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Matter of Daniel Hunt

Surrogate's Court, Westchester County
Jun 1, 1921
116 Misc. 23 (N.Y. Surr. Ct. 1921)


June, 1921.

Arthur R. Wilcox, for petitioners.

Austin K. Griffen (Thomas Holden, of counsel), opposed.

Petitioners seek construction of the will of Daniel Hunt. The will is a short one, and I will recite it in full:

"I, Daniel Hunt, of the town of Harrison, do make, publish and declare this my last will and testament.

"First. Whereas, my grandchildren Albert Bell, Jr., and Raymond Chandler, will, upon my death, be each entitled to one-fourth of the property devised and bequeathed by the will of my brother, Harrison Hunt, to me for life, with remainder to my children; and, whereas, my two sons are living and working with me and helped me to accumulate my property, I have omitted in this my will to further provide for the two grandsons.

"Second. All property real, personal or mixed, wheresoever situated, which at the time of my death may belong to me or be subject to my disposal by will, I give, devise, and bequeath unto my two sons, Hobart Park Hunt and Harrison G. Hunt, absolutely, equally, to be divided between them.

"Third. Should my sons or either of them die before me, leaving descendants, then I give, devise and bequeath the share of my son so dying to his descendants, per stirpes and not per capita.

"Fourth. Should either of my said sons die without leaving issue at the time of my death, then I give, devise and bequeath the share of the one so dying to his surviving brother.

"Fifth. I hereby appoint my said sons executors of this my will, and direct that no security be required of them in any jurisdiction for the faithful performance of their duties as such executors.

"Sixth. I hereby revoke all former wills by me made."

It appears that one Harrison Hunt, brother of said Daniel Hunt, died in 1888 leaving a will probated in this court, under the provisions whereof he gave the use of all his residuary estate to his brother, Daniel, for life, and "on his death I bequeath and devise the principal thereof to his children, share and share alike." The amount of Harrison Hunt's estate is about $75,000. Daniel Hunt had five children as follows: First, Cecelia Hunt Chandler, who died August, 1919, intestate, leaving Raymond Francis Chandler, one of the petitioners herein, her only child; second, Laura Hunt Bell, who died in 1917 intestate, leaving John Albert Bell, Jr., her only child, who died intestate in 1919, leaving him surviving as his only heir at law his father, John Albert Bell, one of the petitioners herein; third, Hattie Hunt, who died in 1896, intestate, unmarried and without issue, leaving her surviving her father, said Daniel Hunt, her only heir at law; fourth, Hobart P. Hunt, still living; fifth, Harrison G. Hunt, still living.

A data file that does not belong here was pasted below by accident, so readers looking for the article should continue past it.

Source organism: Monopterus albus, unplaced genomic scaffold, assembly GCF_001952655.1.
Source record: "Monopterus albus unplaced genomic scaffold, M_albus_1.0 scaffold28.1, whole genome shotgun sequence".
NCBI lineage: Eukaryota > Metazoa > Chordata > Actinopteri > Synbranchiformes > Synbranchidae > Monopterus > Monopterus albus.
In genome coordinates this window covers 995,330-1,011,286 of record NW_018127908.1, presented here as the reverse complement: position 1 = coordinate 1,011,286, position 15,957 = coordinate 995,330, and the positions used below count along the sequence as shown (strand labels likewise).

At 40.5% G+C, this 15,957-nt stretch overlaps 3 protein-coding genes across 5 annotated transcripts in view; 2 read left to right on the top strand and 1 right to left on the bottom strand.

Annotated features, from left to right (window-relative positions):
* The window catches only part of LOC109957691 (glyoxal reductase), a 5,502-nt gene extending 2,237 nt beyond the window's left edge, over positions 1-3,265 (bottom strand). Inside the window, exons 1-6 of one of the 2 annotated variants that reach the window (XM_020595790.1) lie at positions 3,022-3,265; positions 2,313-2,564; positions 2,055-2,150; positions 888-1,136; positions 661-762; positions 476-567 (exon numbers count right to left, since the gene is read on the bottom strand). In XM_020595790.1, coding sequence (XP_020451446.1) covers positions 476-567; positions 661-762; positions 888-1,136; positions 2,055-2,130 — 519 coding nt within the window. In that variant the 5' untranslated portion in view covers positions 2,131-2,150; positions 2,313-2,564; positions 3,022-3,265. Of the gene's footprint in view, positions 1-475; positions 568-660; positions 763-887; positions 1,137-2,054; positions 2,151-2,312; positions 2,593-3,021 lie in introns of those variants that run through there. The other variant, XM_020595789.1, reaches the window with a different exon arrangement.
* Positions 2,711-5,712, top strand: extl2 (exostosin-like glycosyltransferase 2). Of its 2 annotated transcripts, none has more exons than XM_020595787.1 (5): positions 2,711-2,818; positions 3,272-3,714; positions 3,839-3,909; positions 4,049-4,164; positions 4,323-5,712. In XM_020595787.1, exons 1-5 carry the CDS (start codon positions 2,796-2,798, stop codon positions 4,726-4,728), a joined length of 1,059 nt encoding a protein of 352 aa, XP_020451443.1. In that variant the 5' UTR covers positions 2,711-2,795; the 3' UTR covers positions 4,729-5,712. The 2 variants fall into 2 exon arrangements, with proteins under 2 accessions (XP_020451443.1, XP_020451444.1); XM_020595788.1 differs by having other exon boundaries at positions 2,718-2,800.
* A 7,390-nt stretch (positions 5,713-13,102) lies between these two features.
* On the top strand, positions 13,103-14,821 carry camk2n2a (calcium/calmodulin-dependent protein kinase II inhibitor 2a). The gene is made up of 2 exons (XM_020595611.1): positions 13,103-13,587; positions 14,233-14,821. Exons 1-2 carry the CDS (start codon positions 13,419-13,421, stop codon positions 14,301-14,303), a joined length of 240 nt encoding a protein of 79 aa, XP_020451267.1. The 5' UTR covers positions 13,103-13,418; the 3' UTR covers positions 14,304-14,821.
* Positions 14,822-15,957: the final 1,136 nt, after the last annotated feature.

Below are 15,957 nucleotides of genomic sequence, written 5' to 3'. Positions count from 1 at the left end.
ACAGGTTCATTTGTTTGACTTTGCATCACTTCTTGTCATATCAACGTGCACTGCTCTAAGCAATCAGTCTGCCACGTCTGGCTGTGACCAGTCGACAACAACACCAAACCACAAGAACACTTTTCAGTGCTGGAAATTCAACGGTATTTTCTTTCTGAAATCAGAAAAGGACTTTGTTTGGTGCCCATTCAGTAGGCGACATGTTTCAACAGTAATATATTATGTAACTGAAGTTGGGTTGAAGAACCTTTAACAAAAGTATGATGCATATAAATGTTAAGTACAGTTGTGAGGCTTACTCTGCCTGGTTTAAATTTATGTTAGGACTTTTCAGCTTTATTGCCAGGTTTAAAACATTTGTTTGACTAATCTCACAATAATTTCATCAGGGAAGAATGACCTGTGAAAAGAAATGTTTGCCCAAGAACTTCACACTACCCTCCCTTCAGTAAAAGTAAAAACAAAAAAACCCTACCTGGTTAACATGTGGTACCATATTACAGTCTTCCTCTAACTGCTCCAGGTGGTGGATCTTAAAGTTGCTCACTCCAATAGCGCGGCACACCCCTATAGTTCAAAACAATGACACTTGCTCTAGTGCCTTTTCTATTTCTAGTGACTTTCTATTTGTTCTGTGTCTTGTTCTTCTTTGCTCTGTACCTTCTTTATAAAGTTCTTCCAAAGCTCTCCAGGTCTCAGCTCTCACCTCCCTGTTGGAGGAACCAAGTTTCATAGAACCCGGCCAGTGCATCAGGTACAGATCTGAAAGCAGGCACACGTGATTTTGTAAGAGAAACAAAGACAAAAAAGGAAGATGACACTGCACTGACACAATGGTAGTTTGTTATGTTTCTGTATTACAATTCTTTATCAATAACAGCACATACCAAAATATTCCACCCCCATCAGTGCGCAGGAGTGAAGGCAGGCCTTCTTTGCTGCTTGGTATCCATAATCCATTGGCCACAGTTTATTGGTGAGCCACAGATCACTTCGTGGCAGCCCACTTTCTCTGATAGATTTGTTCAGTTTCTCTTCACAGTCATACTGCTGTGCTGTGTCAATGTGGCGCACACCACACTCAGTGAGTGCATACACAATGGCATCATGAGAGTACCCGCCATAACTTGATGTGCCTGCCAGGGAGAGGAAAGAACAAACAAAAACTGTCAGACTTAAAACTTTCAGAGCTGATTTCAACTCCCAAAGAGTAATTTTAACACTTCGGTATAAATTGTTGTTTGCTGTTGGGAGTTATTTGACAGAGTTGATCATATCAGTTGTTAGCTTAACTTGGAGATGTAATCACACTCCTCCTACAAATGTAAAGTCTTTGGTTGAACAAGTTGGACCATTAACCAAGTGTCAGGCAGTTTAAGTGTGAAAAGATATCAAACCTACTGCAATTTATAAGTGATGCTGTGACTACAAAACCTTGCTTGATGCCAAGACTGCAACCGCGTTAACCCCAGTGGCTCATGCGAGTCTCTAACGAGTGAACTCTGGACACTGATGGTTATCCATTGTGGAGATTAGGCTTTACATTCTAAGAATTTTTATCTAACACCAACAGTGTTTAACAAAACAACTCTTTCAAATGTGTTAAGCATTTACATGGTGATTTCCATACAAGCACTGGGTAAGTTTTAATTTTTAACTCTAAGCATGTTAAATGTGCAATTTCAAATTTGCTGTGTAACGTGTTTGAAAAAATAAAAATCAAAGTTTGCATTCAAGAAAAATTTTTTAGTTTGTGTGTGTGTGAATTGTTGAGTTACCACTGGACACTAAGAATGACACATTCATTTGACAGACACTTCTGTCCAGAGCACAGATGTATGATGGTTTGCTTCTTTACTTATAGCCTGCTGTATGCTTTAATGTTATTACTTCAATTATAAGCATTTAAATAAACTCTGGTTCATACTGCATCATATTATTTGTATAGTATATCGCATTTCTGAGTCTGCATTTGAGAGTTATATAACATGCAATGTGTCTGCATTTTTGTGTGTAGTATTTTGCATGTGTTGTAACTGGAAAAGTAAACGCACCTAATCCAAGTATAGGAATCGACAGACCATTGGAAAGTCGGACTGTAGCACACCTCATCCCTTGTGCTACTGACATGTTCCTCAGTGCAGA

Two questions are raised as to the share in Harrison Hunt's estate which passed to Daniel Hunt upon the death of his daughter Hattie Hunt. The petitioners claim either that a gift resulted by implication as to the one-fifth interest which descended from Hattie Hunt to her father, Daniel, in favor of the petitioners, or that Daniel Hunt died intestate as to this particular one-fifth interest.

It is the court's duty to examine the will with care to see whether, by any reasonable construction, of which his words are fairly susceptible, it can spell out the intention of the testator. Judge Cardozo in Matter of Buechner, 226 N.Y. 440, 444, in construing a will, says: "We need no canon of construction to justify that holding except, indeed, the primary one, to which all others are subordinate, that the intention of the testator is to be sought in all his words, and when ascertained, is to prevail." Citing Robinson v. Martin, 200 N.Y. 159, 164; Malarky v. Sullivan, 136 N.Y. 220-232. Words are never to be rejected as meaningless or repugnant if by any reasonable construction they may be made consistent and significant. Adams v. Massey, 184 N.Y. 62, 69.

Is there light enough in the will to guide the court in ascertaining the intention and in endeavoring to preserve it? While it is true that courts from an early day have repeatedly upheld devises or bequests by implication, I find that the weight of authority sustains the position that the implication to be effective must be supported by some words of gift, and that a gift by implication will not result from words such as found here. Bradhurst v. Field, 135 N.Y. 564; Smith v. Dugan, 145 A.D. 877; affd., 205 N.Y. 556. In the instant case the clause contains no words of gift, nor any indication that the testator intended to effect a devise thereby. To hold otherwise would be doing violence to the language of the will. This point is not tenable.

As to the question of partial intestacy, the respondents urge that the second paragraph, which may be called the residuary clause, is broad and ample under the rule laid down in Floyd v. Carow, 88 N.Y. 560, to carry all of the property owned by the decedent at his death. The intention to include is presumed, and an intention to exclude must appear from other parts of the will, or the residuary devisee will take.

Upon a reading of the whole will it is not clear to my mind that the testator had the intention of making the respondents his general residuary beneficiaries. It is the court's judgment that his intention was to make them beneficiaries of a particular residue, although not defined in the second paragraph of the will, but which may be identified by reference to the context of the whole will. The intention of the testator must govern and all the technical rules of construction must yield. The fundamental rule of construction relating to intestacy must give way to testator's intention. Matter of James, 146 N.Y. 78; Matter of Disney, 190 id. 128. What was the intention of the testator and can that intention be sufficiently declared from the language of the will? However strict the technical rule of construction may be that the legacy will be deemed general rather than specific, it must yield to the one which is the foundation of all interpretations of wills, that the intention of the testator must govern. Cramer v. Cramer, 35 Misc. 17. The rule of presumption against intestacy is not a controling guide to testator's intention. Raymond v. George, Junior, Republic Assn., 82 Misc. 507, 513, and cases cited. Where the presumption against partial intestacy is in conflict with the presumption against disherison ( Close v. Farmers' Loan Trust Co., 195 N.Y. 92, 100) the weaker must prevail. As stated by Haight, J., the rule to the effect that the testator did not intend to die intestate "has many exceptions and is only occasionally followed." Matter of Disney, supra; Matter of Werlich, 230 N.Y. 516, 520.